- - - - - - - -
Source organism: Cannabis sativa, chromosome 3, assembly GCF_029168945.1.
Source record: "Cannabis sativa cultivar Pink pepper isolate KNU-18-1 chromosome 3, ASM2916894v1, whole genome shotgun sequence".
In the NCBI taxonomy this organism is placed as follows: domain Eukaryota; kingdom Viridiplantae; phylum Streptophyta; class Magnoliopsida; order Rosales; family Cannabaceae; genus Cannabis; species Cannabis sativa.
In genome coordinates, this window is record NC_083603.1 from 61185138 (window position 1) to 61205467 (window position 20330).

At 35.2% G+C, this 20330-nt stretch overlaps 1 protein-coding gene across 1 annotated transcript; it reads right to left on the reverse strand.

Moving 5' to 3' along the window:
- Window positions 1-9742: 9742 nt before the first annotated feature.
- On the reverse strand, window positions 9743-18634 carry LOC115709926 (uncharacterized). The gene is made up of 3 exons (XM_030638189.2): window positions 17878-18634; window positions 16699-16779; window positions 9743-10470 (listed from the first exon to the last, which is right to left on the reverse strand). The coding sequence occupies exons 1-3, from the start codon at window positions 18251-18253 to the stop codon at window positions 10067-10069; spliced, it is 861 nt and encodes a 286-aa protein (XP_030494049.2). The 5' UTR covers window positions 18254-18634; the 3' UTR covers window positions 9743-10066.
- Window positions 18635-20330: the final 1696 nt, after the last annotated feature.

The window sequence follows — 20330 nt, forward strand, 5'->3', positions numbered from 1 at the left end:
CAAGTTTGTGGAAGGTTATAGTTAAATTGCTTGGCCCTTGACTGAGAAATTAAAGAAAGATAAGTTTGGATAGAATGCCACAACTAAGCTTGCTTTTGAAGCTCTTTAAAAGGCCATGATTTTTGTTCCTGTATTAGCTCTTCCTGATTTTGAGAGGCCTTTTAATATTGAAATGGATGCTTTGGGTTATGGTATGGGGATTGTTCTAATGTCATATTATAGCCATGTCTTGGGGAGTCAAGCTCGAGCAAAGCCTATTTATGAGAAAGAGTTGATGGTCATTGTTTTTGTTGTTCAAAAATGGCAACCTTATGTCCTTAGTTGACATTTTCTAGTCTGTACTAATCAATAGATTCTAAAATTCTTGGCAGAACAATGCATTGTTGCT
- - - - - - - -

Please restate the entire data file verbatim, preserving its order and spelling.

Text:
Source organism: Cannabis sativa, chromosome 3, assembly GCF_029168945.1.
Source record: "Cannabis sativa cultivar Pink pepper isolate KNU-18-1 chromosome 3, ASM2916894v1, whole genome shotgun sequence".
In the NCBI taxonomy this organism is placed as follows: domain Eukaryota; kingdom Viridiplantae; phylum Streptophyta; class Magnoliopsida; order Rosales; family Cannabaceae; genus Cannabis; species Cannabis sativa.
In genome coordinates, this window is record NC_083603.1 from 61185138 (window position 1) to 61205467 (window position 20330).

At 35.2% G+C, this 20330-nt stretch overlaps 1 protein-coding gene across 1 annotated transcript; it reads right to left on the reverse strand.

Moving 5' to 3' along the window:
- Window positions 1-9742: 9742 nt before the first annotated feature.
- On the reverse strand, window positions 9743-18634 carry LOC115709926 (uncharacterized). The gene is made up of 3 exons (XM_030638189.2): window positions 17878-18634; window positions 16699-16779; window positions 9743-10470 (listed from the first exon to the last, which is right to left on the reverse strand). The coding sequence occupies exons 1-3, from the start codon at window positions 18251-18253 to the stop codon at window positions 10067-10069; spliced, it is 861 nt and encodes a 286-aa protein (XP_030494049.2). The 5' UTR covers window positions 18254-18634; the 3' UTR covers window positions 9743-10066.
- Window positions 18635-20330: the final 1696 nt, after the last annotated feature.

The window sequence follows — 20330 nt, forward strand, 5'->3', positions numbered from 1 at the left end:
CAAGTTTGTGGAAGGTTATAGTTAAATTGCTTGGCCCTTGACTGAGAAATTAAAGAAAGATAAGTTTGGATAGAATGCCACAACTAAGCTTGCTTTTGAAGCTCTTTAAAAGGCCATGATTTTTGTTCCTGTATTAGCTCTTCCTGATTTTGAGAGGCCTTTTAATATTGAAATGGATGCTTTGGGTTATGGTATGGGGATTGTTCTAATGTCATATTATAGCCATGTCTTGGGGAGTCAAGCTCGAGCAAAGCCTATTTATGAGAAAGAGTTGATGGTCATTGTTTTTGTTGTTCAAAAATGGCAACCTTATGTCCTTAGTTGACATTTTCTAGTCTGTACTAATCAATAGATTCTAAAATTCTTGGCAGAACAATGCATTGTTGCT